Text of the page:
Castle north of Tokyo looks like suibokuga artwork.

There are a couple of castles that regularly show up on tourist itineraries and independent travel plans in Japan. Kyoto’s Nijo Castle is easy to fold into other sightseeing plans in the city’s downtown area, and many travelers are willing to take a ride on the Shinkansen to visit the opulent and famous Himeji Castle in Hyogo.

By comparison, Tsuruga Castle gets a lot less attention, especially from international travelers, Today, though, Japanese photographer Yuji Shibasaki (@Yuji_48 on Twitter) has a photo of the often-overlooked castle that we can’t take our eyes off of.

“Aizuwakamatsu’s Tsuruga Castle in the snow looks like a suibokuga painting,” Shibasaki muses, likening the snow-covered stronghold to Japan’s traditional ink wash artwork. “Even though I took the picture in color, it looks like it’s monochrome, and really tells you just how deep the snow is.”

So where exactly is Tsuruga Castle? As Shibasaki alludes to, it’s in the town of Aizuwakamatsu, about three hours by train north of Tokyo in central Fukushima Prefecture (the castle is, in fact, officially named Wakamatsu Castle, which helps differentiate it from a handful of other castles around Japan which are also called Tsuruga). Similarly to how its castle is often overshadowed by more famous ones elsewhere, Aizuwakamatsu was a regional capital in the samurai era that boasts a number of cultural sites and examples of beautiful classical architecture, but isn’t as well-known as some other centers of traditional Japanese culture such as Kyoto.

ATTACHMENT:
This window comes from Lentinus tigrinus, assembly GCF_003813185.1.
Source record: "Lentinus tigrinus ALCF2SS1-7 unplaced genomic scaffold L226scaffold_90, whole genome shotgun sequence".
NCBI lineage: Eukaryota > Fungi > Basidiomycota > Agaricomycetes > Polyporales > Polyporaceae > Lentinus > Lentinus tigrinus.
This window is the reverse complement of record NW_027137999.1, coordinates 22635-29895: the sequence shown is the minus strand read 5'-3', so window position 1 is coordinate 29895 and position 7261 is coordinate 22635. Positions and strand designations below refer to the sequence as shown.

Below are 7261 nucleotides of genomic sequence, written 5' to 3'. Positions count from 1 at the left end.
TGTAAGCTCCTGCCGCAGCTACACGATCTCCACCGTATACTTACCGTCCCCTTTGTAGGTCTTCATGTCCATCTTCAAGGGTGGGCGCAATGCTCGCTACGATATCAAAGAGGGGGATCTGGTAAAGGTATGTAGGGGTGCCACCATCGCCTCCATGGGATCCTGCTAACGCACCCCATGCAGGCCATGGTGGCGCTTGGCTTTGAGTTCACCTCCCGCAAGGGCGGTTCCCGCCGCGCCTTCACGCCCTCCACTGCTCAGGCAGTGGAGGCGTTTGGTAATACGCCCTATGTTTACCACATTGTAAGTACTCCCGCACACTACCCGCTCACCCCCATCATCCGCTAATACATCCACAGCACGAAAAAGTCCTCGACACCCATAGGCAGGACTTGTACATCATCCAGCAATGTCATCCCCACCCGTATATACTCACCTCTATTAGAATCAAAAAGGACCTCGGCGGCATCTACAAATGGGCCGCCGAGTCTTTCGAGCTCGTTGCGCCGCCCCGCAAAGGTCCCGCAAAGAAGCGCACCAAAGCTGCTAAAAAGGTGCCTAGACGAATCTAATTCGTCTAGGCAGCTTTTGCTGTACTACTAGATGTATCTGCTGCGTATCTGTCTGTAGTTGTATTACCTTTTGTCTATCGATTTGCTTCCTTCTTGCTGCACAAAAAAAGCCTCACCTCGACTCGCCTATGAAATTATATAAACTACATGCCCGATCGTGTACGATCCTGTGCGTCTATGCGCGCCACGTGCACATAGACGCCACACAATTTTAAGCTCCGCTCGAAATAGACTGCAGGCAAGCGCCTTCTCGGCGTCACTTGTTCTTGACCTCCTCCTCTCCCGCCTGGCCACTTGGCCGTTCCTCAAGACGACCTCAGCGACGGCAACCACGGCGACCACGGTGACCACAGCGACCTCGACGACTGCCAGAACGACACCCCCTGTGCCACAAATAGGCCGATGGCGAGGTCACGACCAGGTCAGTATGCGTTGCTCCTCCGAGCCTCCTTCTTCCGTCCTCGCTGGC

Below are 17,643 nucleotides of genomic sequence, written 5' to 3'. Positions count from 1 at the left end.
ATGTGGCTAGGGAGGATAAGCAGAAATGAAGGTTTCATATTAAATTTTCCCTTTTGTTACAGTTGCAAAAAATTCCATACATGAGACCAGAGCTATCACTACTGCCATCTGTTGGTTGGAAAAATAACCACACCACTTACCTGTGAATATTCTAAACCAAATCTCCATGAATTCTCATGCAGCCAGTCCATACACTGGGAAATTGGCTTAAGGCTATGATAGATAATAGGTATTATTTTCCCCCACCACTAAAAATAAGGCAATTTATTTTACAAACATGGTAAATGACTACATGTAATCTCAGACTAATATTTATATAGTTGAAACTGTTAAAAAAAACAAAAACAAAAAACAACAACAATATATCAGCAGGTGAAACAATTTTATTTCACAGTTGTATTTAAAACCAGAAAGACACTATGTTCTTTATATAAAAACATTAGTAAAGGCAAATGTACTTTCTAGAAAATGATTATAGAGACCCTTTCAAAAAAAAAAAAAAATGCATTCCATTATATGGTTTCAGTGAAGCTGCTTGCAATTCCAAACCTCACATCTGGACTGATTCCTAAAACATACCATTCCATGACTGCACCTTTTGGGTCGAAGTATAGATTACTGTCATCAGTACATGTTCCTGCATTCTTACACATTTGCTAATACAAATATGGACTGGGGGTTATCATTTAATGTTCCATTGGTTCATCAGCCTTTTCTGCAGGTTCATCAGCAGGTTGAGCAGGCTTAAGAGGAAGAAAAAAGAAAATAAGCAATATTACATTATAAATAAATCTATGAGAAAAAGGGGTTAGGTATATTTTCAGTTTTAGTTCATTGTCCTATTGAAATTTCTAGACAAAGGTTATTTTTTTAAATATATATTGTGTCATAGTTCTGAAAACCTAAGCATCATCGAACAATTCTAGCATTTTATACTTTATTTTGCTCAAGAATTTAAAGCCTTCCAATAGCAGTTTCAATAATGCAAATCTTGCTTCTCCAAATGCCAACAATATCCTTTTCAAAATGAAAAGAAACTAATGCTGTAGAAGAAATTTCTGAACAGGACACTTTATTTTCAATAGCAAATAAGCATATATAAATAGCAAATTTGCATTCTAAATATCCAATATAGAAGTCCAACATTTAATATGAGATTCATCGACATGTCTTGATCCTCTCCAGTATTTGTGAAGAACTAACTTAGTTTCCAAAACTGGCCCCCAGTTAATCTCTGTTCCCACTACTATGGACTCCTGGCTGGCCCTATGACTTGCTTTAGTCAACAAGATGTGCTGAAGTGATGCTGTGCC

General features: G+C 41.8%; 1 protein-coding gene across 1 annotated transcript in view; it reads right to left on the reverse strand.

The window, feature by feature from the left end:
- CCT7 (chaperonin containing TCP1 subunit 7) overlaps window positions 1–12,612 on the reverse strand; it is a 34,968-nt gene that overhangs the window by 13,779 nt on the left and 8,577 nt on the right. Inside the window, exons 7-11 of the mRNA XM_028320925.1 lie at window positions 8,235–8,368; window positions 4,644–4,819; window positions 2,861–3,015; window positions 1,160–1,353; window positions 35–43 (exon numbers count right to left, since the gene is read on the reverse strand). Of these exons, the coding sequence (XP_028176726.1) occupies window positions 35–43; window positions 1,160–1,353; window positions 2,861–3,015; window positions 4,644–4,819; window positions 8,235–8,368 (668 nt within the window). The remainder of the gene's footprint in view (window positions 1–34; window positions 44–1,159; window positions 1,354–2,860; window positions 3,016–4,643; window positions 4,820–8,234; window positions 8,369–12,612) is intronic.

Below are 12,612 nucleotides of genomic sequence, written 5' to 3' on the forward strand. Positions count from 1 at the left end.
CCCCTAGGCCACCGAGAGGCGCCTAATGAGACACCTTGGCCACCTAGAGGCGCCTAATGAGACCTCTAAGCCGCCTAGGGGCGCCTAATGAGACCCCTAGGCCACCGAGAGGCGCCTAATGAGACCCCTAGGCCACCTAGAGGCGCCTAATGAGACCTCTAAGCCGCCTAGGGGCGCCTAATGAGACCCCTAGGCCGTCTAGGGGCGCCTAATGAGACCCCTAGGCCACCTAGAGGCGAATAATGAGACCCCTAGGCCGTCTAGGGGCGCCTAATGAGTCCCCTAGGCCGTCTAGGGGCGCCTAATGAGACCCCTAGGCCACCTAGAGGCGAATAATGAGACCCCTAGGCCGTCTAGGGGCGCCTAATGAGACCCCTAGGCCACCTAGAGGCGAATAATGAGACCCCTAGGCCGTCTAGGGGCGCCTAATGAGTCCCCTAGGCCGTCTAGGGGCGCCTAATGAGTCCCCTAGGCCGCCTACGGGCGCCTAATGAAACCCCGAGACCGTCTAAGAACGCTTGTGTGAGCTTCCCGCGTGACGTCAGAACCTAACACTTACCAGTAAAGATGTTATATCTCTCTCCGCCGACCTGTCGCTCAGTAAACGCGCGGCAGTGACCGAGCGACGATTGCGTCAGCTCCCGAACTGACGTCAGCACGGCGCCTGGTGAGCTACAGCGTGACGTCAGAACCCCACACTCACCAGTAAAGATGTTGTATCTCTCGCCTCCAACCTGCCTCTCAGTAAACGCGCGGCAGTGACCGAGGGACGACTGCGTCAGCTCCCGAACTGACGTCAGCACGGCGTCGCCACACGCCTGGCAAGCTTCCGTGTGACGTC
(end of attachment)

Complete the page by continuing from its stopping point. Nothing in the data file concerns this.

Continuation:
Online reactions to Shibasaki’s spectacular snowy snapshot have included:

“The contrast between the whit snow and the black tile is too cool!”
“This looks like a painting from [15th century artist] Sesshu Toyo.”
“Breathtaking. Tsuruga Castle is the pride of the people of Fukushima.”
“I live near the castle. It’s also very nice in spring, so I hope you’ll come then too.”

Here’s hoping that Shibasaki makes that return trip once the snow thaws and shares more amazing photos of the castle, but for now, this is another amazing view of Japan really looking like a suibokuga painting.

Source: Twitter/@Yuji_48 via IT Media
Images: Twitter/@Yuji_48
● Want to hear about SoraNews24’s latest articles as soon as they’re published? Follow us on Facebook and Twitter!

Follow Casey on Twitter as he attempts to visit as many of Japan’s castles as he can.